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Lions Gate stars in its own corporate drama

The studio behind 'Precious' and 'Mad Men' is spending millions to fight a hostile takeover by Carl Icahn, who accuses management of following a flawed strategy and letting the stock languish.

April 06, 2010|By Claudia Eller
  • "The vision was very clear and we've accomplished most of the things we said we'd do during this 10-year time period," says Lions Gate CEO Jon Feltheimer, right, with Vice Chairman Michael Burns.
"The vision was very clear and we've accomplished most of the… (Ann Johansson / For the Los…)

Lions Gate Entertainment carved out a niche in Hollywood as a maverick that went up against the big studios. Now its own independence is at stake.

The Santa Monica motion picture and television company behind the acclaimed drama "Precious" and cable series "Mad Men" is battling a hostile takeover bid by one of Wall Street's most feared speculators -- Carl Icahn.

An aggressive financial trader, Icahn is attempting to seize control of Lions Gate and possibly kick out its top managers, whom he accuses of following a flawed strategy and allowing the stock to languish.

It is not a position shared by Lions Gate Chief Executive Jon Feltheimer and Vice Chairman Michael Burns, who over the last decade have turned a little-known Canadian distributor of low-budget films into a nimble operator and the only publicly traded studio not owned by a media giant.

With the support of Lions Gate's largest shareholder, Mark Rachesky, and one of the industry's most savvy investors, Gordon Crawford, Feltheimer and Burns have by their own reckoning delivered on their promise to judiciously build a diversified studio with interests in film, television and digital platforms.

"The vision was very clear and we've accomplished most of the things we said we'd do during this 10-year time period," said Feltheimer, who oversees day-to-day operations. He and Burns, a former investment banker who handles deal-making, have expanded the company's theatrical operations through library acquisitions such as Artisan Entertainment, diversified into TV syndication and international distribution with the purchases of Debmar-Mercury and Lions Gate U.K., and are now focused on building a cable-channel business.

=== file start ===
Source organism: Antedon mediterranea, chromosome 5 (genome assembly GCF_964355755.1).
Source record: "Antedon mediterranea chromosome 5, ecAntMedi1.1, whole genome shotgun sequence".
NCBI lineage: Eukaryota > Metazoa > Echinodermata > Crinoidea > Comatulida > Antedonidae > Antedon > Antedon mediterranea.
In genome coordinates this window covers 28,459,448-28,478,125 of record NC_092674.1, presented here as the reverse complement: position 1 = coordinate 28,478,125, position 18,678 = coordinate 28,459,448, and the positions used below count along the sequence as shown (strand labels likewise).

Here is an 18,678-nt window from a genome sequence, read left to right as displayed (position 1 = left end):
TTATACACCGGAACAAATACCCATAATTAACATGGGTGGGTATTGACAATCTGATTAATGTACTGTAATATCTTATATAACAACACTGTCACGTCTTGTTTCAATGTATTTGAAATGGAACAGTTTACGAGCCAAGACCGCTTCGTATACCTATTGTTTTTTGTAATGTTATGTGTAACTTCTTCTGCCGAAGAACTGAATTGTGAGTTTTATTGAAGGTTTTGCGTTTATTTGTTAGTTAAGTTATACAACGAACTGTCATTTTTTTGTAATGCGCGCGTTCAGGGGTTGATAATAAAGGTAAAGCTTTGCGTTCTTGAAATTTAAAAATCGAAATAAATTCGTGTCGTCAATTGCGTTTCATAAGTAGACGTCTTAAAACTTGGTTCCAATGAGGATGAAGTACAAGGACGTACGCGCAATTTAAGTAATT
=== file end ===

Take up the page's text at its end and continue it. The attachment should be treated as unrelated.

The studio is at a crucial juncture. At the same time that Lions Gate is spending millions to fight off Icahn, its executives are under pressure to prove that their recent investments in TV Guide Network and risky start-up pay-TV and online movie channel Epix will reverse the company's negative cash flow and boost earnings and stock value.

"I believe this is a very well-run company and all Carl is doing is running up legal bills, distracting management and doing nothing productive for shareholders," said Crawford, whose Capital Research Global Investors owns about 11% of Lions Gate. "I want them making films and TV shows and building their cable business, not spending their day with lawyers fending off a completely unrealistic bid."

Icahn, who owns nearly 19%, is offering to buy all outstanding shares for $6 each, just below where Lions Gate's stock is currently trading. Many analysts say Icahn's offer is far too low to win over shareholders.

But, Icahn insists his price is fair -- a view shared by analysts at J.P. Morgan, the independent equity research arm of Lions Gate's lead bank, JPMorgan Chase & Co.

"J.P. Morgan has said $6 a share looks like 'a premium valuation,' and I can't say that I disagree with them," Icahn said.

A Lions Gate shareholder since 2006, Icahn is frustrated that the stock has been in a rut, falling from a brief peak of $12 in 2007 to $4.85 in February. "Based on the performance of the stock, it's clear that the shareholders have not been well served by top management," he said.

If he were to gain control of Lions Gate, Icahn said, "the jury is still out on what we would do with Feltheimer and Burns."

Though shares of other media companies such as Time Warner Inc. and Walt Disney Co. have rallied over the last year as the market rebounded, Lions Gate's stock has not climbed much past $6.

"Of course we'd like to see our stock price higher," Feltheimer said. "Bigger companies with scale have certainly bounced back with the economic recovery. We're a growth company, and a number of things we invested in haven't been reflected yet on the bottom line."

Feltheimer and Burns say they believe both TV Guide and Epix, Lions Gate's joint venture with Viacom Inc. and Metro-Goldwyn-Mayer Inc., will begin paying off with "significant contributions" over the next two to three years. They predict that by then TV Guide will contribute $75 million in cash flow and Epix not only will return its investment to date of $55 million but also will begin making money.

Feltheimer concurs with analysts who say that Lions Gate's erratic theatrical performance has hurt the stock and that the studio needs to improve its batting average. Last weekend Lions Gate did just that when its latest Tyler Perry movie, "Why Did I Get Married Too?" debuted with a strong $29.3 million in domestic ticket sales.

And there is good buzz about the studio's release next week of "Kick-Ass," about a teen comic-book fanatic who becomes a real-life superhero.

In a world where scale matters, Lions Gate's troubles underscore just how difficult it is to be a studio whose core business is making and distributing movies. "That's why you need to be diversified, leverage your content into the channel business and figure out the smartest ways to play in the digital world," Feltheimer said.

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